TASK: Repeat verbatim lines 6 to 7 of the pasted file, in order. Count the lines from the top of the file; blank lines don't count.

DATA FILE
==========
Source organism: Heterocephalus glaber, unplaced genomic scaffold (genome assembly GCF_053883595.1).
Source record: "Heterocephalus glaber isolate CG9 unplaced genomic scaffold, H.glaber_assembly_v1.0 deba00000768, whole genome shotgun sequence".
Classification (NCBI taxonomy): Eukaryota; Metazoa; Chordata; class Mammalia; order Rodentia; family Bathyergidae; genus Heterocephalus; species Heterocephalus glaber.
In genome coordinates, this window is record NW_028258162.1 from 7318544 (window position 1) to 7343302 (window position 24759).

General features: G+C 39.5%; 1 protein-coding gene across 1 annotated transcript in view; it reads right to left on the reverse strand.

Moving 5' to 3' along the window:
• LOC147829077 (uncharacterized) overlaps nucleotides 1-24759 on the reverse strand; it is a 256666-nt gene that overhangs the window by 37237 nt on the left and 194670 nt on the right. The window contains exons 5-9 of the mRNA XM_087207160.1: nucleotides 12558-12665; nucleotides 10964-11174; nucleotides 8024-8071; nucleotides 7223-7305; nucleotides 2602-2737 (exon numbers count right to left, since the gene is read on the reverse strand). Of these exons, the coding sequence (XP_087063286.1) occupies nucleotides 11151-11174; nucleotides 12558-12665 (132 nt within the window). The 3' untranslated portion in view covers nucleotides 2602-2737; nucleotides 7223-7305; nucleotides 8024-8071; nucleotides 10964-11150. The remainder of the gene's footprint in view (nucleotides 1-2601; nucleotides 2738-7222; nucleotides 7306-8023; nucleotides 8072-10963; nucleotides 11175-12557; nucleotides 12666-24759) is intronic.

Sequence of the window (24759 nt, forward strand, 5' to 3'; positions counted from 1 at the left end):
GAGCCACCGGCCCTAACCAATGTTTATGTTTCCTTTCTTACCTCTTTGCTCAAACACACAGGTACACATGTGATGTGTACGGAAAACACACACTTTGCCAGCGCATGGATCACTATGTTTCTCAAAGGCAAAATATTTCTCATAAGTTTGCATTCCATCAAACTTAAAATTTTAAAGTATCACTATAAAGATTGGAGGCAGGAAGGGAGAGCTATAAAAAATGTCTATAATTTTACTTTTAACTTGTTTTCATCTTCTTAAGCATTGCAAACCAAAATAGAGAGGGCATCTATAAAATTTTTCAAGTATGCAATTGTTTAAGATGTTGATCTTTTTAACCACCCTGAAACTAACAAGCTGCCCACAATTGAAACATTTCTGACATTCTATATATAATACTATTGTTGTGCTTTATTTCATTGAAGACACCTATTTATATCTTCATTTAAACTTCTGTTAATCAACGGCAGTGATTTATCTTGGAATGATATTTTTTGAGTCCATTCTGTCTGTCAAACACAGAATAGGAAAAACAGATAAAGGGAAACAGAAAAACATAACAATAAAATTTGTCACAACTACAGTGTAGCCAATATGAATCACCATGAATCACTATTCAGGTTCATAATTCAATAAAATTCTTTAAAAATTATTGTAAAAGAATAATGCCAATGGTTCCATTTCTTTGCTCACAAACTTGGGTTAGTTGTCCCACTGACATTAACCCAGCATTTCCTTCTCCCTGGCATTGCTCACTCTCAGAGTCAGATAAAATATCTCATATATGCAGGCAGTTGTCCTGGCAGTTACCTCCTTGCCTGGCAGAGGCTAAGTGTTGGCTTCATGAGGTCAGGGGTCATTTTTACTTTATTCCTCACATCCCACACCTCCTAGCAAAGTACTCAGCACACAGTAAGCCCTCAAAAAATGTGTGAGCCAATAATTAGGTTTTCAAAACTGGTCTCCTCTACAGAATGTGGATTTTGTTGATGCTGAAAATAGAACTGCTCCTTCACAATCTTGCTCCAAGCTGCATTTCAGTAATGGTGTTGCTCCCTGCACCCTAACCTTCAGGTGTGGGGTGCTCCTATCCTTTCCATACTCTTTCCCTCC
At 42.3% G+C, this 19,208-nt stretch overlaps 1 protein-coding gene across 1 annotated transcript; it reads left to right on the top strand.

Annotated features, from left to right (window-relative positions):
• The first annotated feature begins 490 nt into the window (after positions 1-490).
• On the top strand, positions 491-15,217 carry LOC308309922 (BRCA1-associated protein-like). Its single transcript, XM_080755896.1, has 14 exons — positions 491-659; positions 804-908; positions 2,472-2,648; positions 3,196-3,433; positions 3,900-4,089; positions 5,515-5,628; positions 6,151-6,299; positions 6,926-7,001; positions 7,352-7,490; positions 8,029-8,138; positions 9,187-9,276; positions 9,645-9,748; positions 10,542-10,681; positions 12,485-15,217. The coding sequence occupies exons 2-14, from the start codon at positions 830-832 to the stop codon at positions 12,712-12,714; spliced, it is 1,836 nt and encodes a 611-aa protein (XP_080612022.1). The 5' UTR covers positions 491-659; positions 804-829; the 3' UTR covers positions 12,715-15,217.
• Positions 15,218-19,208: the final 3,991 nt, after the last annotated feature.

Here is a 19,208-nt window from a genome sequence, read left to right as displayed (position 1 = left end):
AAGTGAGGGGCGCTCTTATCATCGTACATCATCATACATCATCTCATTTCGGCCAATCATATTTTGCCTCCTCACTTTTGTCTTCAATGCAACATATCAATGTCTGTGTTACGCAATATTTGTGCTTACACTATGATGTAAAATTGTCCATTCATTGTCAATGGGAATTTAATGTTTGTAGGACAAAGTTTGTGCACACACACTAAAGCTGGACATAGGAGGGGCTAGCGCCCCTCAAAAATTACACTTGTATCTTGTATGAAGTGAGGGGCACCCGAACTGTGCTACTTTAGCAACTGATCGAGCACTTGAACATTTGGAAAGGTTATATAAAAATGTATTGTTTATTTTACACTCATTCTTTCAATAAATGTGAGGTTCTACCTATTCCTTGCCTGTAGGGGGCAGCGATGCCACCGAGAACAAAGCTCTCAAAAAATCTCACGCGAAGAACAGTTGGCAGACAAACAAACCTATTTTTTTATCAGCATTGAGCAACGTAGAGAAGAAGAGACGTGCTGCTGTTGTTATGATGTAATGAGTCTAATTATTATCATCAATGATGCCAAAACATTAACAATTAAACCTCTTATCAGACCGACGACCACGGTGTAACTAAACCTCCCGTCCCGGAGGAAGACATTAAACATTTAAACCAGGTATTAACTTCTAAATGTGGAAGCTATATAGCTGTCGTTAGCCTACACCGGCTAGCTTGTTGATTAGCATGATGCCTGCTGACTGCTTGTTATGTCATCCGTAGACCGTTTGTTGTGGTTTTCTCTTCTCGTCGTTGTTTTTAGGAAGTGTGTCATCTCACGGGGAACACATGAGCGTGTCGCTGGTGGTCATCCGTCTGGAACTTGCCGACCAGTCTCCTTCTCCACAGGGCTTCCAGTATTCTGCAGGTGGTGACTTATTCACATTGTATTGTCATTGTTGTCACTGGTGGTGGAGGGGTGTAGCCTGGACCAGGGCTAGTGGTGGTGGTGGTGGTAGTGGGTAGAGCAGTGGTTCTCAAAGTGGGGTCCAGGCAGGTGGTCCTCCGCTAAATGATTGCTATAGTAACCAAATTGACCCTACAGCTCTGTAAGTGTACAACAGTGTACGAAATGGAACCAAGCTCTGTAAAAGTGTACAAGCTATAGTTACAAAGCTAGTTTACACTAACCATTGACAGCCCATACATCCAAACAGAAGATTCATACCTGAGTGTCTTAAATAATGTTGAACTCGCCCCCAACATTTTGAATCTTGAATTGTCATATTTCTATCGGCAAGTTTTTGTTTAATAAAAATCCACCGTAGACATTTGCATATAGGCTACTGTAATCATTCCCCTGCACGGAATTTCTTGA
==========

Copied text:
Moving 5' to 3' along the window:
• LOC147829077 (uncharacterized) overlaps nucleotides 1-24759 on the reverse strand; it is a 256666-nt gene that overhangs the window by 37237 nt on the left and 194670 nt on the right. The window contains exons 5-9 of the mRNA XM_087207160.1: nucleotides 12558-12665; nucleotides 10964-11174; nucleotides 8024-8071; nucleotides 7223-7305; nucleotides 2602-2737 (exon numbers count right to left, since the gene is read on the reverse strand). Of these exons, the coding sequence (XP_087063286.1) occupies nucleotides 11151-11174; nucleotides 12558-12665 (132 nt within the window). The 3' untranslated portion in view covers nucleotides 2602-2737; nucleotides 7223-7305; nucleotides 8024-8071; nucleotides 10964-11150. The remainder of the gene's footprint in view (nucleotides 1-2601; nucleotides 2738-7222; nucleotides 7306-8023; nucleotides 8072-10963; nucleotides 11175-12557; nucleotides 12666-24759) is intronic.